Since I’ve started I’ve always supported receiving Webmentions via, but I’ve never displayed any on my site yet. I’ve finally gotten around to utilizing the API to grab and display mentions on my content.

I’ve also utilized to allow my content to syndicate to Twitter and Mastodon. There’s something magical about how it all works–especially when I started seeing Twitter likes on my posts show up as comments on my site–and really makes me feel like the IndieWeb method of doing things is a much better way of communicating with others on the Internet using content.

Itches Still Need Scratching

Despite all the work I’ve done on my site thus far there’s still quite a few I want to scratch:

Create A New Thing: Flights

MyFlightradar24 is currently what I’m using to log all my flights for work and for play. This isn’t a requirement of my job, but it’s more of a way to keep track of this relevant data and do useful things to it. There’s a bit inertia to changing out, but I’d like to hold on to this data instead of trusting that it’ll remain forever on another silo.

I’ve started a new branch that I’m working on to eventually allow me to get all my data out of MyFlightradar24 and process it through Hugo to display the same data on my site. The hardest part is already finished; the annoying part is just writing out the templates and getting my data out of MyFlightradar24. Worse case I’ll need to manually write my flights into content files. But at least after I’m done with that I’ll own all my flight data information.

Automate Some Things

Hugo is fast. It’s very fast. But the way I’m doing things is currently not. These are the things that I still manually do for my site:

When I’m on my computer, these aren’t problematic, but because of the steps it certainly influences my behavior (i.e. Do I really want to Like or Reply to this thing right now?). On my phone the process is the same, except all done in Termux, and ergo the time considerations make it unacceptable to interact with content in a Right-Now fashion.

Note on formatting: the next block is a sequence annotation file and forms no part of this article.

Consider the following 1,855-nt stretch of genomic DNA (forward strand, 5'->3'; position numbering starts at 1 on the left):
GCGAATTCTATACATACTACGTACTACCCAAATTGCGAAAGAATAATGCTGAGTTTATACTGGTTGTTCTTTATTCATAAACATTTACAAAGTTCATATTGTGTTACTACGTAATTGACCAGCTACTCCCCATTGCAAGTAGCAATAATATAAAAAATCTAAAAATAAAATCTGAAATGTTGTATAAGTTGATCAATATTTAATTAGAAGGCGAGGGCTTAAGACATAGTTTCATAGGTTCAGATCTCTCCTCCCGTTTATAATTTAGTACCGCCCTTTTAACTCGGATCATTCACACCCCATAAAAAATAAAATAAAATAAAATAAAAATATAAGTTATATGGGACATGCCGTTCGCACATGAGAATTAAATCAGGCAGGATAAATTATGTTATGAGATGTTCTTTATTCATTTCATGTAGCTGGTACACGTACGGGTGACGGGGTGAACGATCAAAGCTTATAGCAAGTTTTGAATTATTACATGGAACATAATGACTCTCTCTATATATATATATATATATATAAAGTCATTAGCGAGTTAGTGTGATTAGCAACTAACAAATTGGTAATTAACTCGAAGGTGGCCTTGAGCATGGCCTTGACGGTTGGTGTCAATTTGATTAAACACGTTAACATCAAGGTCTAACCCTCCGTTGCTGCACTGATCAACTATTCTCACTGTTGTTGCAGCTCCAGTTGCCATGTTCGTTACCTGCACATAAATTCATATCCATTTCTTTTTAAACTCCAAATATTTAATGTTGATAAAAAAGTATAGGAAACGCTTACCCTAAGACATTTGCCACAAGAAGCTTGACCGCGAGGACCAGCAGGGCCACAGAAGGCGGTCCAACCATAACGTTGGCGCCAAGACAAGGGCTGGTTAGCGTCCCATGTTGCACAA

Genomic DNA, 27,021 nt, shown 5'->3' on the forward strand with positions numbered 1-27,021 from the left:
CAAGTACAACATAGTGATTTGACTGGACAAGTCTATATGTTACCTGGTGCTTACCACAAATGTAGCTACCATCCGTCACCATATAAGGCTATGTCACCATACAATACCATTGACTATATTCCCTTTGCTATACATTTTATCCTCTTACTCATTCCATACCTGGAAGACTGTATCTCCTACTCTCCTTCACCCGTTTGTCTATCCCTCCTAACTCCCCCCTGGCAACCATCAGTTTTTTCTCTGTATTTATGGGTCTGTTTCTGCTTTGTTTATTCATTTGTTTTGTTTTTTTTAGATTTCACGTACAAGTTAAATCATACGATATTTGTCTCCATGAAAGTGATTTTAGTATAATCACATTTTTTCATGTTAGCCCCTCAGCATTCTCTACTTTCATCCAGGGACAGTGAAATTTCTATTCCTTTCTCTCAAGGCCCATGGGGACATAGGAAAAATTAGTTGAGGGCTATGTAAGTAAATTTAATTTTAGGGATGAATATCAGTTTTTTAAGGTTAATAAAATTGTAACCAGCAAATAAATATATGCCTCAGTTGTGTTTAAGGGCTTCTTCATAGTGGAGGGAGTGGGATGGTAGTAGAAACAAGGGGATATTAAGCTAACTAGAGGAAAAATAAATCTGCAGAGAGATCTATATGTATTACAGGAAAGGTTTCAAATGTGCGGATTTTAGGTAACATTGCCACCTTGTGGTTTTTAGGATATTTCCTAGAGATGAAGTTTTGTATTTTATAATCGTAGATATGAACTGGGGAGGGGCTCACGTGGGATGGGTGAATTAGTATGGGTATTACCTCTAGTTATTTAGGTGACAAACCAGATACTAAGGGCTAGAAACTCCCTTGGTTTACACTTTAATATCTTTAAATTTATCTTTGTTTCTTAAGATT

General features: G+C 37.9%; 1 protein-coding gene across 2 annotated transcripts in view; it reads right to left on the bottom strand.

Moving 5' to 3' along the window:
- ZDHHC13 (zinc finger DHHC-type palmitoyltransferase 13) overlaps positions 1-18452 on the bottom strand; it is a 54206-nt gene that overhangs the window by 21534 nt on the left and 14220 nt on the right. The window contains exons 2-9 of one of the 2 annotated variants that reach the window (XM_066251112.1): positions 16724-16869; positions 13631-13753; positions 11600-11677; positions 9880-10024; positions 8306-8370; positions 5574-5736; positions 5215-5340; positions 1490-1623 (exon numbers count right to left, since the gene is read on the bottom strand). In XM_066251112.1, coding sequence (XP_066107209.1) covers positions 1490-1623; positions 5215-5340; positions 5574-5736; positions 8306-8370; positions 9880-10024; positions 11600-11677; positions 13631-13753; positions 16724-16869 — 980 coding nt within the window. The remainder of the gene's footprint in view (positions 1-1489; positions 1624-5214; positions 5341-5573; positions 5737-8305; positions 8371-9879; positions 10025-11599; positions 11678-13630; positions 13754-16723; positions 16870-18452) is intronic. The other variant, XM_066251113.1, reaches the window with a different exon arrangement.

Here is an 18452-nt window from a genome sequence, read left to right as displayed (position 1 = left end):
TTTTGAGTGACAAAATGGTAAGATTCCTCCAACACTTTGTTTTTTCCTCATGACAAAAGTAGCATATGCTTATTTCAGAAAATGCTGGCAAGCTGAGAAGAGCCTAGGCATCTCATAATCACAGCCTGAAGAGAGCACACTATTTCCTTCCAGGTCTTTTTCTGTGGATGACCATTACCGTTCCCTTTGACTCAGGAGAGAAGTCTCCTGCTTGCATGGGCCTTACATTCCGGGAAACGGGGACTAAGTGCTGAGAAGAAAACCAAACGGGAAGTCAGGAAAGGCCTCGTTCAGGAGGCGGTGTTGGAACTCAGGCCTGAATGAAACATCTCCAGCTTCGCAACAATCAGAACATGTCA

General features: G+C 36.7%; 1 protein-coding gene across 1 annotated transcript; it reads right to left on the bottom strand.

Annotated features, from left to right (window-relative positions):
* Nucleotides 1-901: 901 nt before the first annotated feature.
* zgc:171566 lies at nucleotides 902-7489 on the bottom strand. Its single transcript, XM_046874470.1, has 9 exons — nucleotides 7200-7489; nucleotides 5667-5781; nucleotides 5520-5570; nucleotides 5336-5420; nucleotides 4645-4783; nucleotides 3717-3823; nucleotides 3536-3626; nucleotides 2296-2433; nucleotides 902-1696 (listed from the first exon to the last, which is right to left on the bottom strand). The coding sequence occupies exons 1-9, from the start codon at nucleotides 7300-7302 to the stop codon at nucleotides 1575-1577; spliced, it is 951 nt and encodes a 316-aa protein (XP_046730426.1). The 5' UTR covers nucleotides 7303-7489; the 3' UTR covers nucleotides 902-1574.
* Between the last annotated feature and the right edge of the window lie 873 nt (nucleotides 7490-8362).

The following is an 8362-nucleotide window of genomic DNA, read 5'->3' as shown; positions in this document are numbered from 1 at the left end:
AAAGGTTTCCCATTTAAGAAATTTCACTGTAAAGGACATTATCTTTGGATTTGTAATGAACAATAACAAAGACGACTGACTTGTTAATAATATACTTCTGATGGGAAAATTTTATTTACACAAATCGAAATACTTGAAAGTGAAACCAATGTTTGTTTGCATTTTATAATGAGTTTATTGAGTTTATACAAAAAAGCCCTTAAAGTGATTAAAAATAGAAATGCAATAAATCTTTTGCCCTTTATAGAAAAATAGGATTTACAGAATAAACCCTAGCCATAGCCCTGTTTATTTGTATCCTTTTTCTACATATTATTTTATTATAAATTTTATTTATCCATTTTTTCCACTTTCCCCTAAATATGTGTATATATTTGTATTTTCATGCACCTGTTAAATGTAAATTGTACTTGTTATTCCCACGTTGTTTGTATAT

Unfortunately, because of what I’m using right now (mainly that my host only serves static sites), I don’t even know where to start about scratching the automation itch. But eventually I’d like my sharing content with people and interacting with people’s content to be as easy as using a silo’s app. That’s not where I’m at right now, though.

Personally? I can’t remember ever using a site’s search bar ever. Most of the time I end up going to my search engine of choice and searching for something. However, it does state that people appreciate having a search bar on a site, so I guess I better add that.

A Bar to Send Webmentions

This is a better thing that I should start putting on my posts, just above the comments. It allows someone to just put a URL of something that mentions me and sends my Webmention endpoint a Webmention. Other IndieWeb sites have done it and I think it’s a good thing to have–especially since I’m not providing any kind of native or third party commenting (well, except for people who comment on my POSSE’d content on Twitter/Mastodon)

Here’s to December!

I’m hoping that I end up creating more content than working on the website in December because I should actually start just using what I’m making. But no doubt I want to get at least one or two of these itches scratched. So, for now, a pat on the back for me with a warm and fuzzy paw; I think I accomplished quite a bit in a month!